he idea that there is any correlation between truth and history is as patently absurd as aligning that abstraction with any other field of study, but if the history of the “third wave” of “punk rock” (by then firmly set into the sonic cul-de-sac it still languishes in) is written with any compassion, Green Day have one hell of a re-appreciation due. You can see it gathering force even now, scattered writers and fans admitting that this band was, and is, far better and smarter than most of their contemporaries. Those that haven’t made that jump, though, criticize the band for creating something that you could only call rock and roll, and not something more hardcore or esoteric. Or more accurately in their words, they sold out.
Those people will hate American Idiot with even more passion and venom, if they ever hear it in full. Which only further proves their irrelevance, really; writing off Green Day for production values is ridiculous. American Idiot is very conventional, yes, but what’s wrong with that? The titular single is about as old-style Green Day as it gets and it’s pretty state of the art. The rest sounds similarly magnificent, forces marshaled just so, guitars zooming with precision. Oh, but Green Day are a punk band, see; decent production is risky enough, let alone the clean surfaces found here.
I’d hate for every album out there, or even every Green Day album, to be this polished, but listen to the second half of “St. Jimmy” or the ascending chords of “Extraordinary Girl” among dozens of other examples and tell me polish doesn’t have its own pleasures. With the massed chant of “Are We The Waiting” and the tender “Wake Me Up When September Ends” the band’s range continues to expand, and the harsher tracks like “Holiday” and “Letterbomb” are fiercely effective. Any given type of production is no more intrinsically “meaningful” or “creatively bankrupt” than any other; these songs could have worked nearly as well through a four track recorder, but Green Day wanted something grander. If it didn’t work so well that’d be one thing, but this is the type of album impressionable teenagers fall in love with, crammed with melody and variety and thrill.
And then there are the big songs. None of the parts of the nine-minutes-plus “Jesus Of Suburbia” or “Homecoming” are throwaways, and sandwiched together they both work, in fact are two of the best tracks; witness the way the former dovetails briefly into calm with “Dearly Beloved” before diving back into the indelible “Tales From Another Broken Home” or the latter’s skillful placement of the surging “Rock And Roll Girlfriend” just after the drum rolls of “Nobody Likes You”. Yes, there are some overarching lyrical concerns spanning all of American Idiot and there are those two five song suites, but as with the best “concept albums” from the Who on down, the story takes a backseat to the music.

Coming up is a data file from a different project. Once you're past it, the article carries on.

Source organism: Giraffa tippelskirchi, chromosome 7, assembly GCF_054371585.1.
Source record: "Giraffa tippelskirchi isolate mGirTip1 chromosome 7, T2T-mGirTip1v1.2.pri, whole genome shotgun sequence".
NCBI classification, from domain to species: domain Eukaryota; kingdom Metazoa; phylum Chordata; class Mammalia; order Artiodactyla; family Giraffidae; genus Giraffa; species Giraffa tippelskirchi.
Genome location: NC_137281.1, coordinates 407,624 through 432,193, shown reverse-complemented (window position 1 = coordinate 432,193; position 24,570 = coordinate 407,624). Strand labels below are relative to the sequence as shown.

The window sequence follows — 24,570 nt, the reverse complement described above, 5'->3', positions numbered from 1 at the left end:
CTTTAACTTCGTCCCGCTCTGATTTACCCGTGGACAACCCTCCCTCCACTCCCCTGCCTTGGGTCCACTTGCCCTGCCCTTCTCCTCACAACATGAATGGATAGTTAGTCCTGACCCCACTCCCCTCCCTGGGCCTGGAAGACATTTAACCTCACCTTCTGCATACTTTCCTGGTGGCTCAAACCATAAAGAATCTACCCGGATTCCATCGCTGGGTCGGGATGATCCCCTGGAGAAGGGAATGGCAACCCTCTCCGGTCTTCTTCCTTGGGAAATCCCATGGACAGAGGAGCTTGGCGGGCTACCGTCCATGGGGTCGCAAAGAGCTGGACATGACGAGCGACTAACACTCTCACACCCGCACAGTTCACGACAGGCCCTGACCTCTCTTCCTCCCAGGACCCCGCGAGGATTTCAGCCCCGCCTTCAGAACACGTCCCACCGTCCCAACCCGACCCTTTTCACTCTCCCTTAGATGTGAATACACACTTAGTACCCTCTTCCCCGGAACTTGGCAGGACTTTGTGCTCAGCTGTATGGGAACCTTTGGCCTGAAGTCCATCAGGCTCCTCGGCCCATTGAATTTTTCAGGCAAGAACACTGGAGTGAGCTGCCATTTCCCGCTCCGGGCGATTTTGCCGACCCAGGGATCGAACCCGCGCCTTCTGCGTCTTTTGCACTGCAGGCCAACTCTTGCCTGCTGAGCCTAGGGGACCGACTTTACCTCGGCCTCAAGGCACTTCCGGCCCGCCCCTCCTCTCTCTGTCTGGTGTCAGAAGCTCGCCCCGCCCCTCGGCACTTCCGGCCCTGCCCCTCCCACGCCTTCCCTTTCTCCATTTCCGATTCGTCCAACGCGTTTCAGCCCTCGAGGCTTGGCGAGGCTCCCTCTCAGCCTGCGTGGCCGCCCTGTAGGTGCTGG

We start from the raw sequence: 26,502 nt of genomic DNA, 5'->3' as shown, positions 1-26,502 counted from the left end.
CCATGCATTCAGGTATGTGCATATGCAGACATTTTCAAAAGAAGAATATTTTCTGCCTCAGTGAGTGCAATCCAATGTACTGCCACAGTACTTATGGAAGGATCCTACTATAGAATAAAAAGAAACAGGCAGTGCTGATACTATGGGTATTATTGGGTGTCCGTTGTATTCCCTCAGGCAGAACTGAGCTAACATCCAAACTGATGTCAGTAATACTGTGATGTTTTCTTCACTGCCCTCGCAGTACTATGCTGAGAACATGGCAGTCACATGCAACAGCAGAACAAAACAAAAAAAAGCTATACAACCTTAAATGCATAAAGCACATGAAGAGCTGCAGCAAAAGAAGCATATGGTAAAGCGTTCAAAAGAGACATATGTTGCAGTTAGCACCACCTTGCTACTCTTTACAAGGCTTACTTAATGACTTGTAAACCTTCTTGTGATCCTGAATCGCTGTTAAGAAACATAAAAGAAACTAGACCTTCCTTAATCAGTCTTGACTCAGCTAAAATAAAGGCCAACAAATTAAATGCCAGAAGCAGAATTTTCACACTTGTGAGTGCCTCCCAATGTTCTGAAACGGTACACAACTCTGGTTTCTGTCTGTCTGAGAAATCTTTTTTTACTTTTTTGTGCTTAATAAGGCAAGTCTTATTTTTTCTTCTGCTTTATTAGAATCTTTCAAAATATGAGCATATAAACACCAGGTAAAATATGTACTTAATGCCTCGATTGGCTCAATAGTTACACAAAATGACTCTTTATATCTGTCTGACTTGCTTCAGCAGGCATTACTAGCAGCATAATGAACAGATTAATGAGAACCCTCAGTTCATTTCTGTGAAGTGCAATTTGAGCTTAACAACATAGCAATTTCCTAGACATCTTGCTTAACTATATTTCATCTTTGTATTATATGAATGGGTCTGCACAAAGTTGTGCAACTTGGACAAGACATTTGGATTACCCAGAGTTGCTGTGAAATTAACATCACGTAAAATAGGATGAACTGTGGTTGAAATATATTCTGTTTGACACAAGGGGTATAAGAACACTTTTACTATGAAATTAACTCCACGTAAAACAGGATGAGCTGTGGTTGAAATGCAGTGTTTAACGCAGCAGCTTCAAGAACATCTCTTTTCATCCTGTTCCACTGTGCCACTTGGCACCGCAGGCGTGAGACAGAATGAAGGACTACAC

And, as for those conceits: This is not a record about Bush. He may very well have been a catalyst, but what Armstrong grapples with here is life in North America right now. Bush has arguably quickened the pace of our descent into hopelessness and absurdity, but there is nothing here except bits of “Holiday” that couldn’t depict the Clinton era. And when they sing “This is our lives on holiday” there they don’t just mean the past four years. It’s not even that much of a political album. The second half is mostly personal, and the focus is always on more important things. You definitely get the sense Green Day wants a particular candidate to win the election, but that’s more because of who they are on American Idiot than because they beat us over the head with it.
Instead there’s a pervasive feeling of being left behind, both by people and by the world itself. ‘Whatsername’ hangs heavy over these tracks and Kathleen Hanna pops in as her at the beginning of “Letterbomb” to singsong the taunt that follows the narrator around (“Nobody likes you / Everyone left you / There’ll all out without you / Having fun”). The suspicion that she’s right haunts the rest of the album. When Billie Joe sings as St. Jimmy, the Jesus of Suburbia, that “There's nothing wrong with me / This is how I'm supposed to be", he’s lying; there is something wrong with St. Jimmy and his posturing, but this is how he’s supposed to be according to the world. St. Jimmy is deliberately a ridiculous figure, but one that invites our sympathy; as events spin out of control, it’s hard not to identify with him at least a little (especially if you’ve got your own Whatsername).
The one set of lines that best sum up the (lack of) ideology underpinning this album are from the first part of “Jesus Of Suburbia”: “It says home is where your heart is / But what a shame / Cause everyone's heart / Doesn't beat the same”. There’s no judgment there, no attempt to privilege one group over the others. The whole problem is that at times it seems like all sides in the culture war that is modern North America wants everyone’s hearts to beat like theirs. Green Day may be baring their heart on their sleeve, but they’re not forcing it on anyone.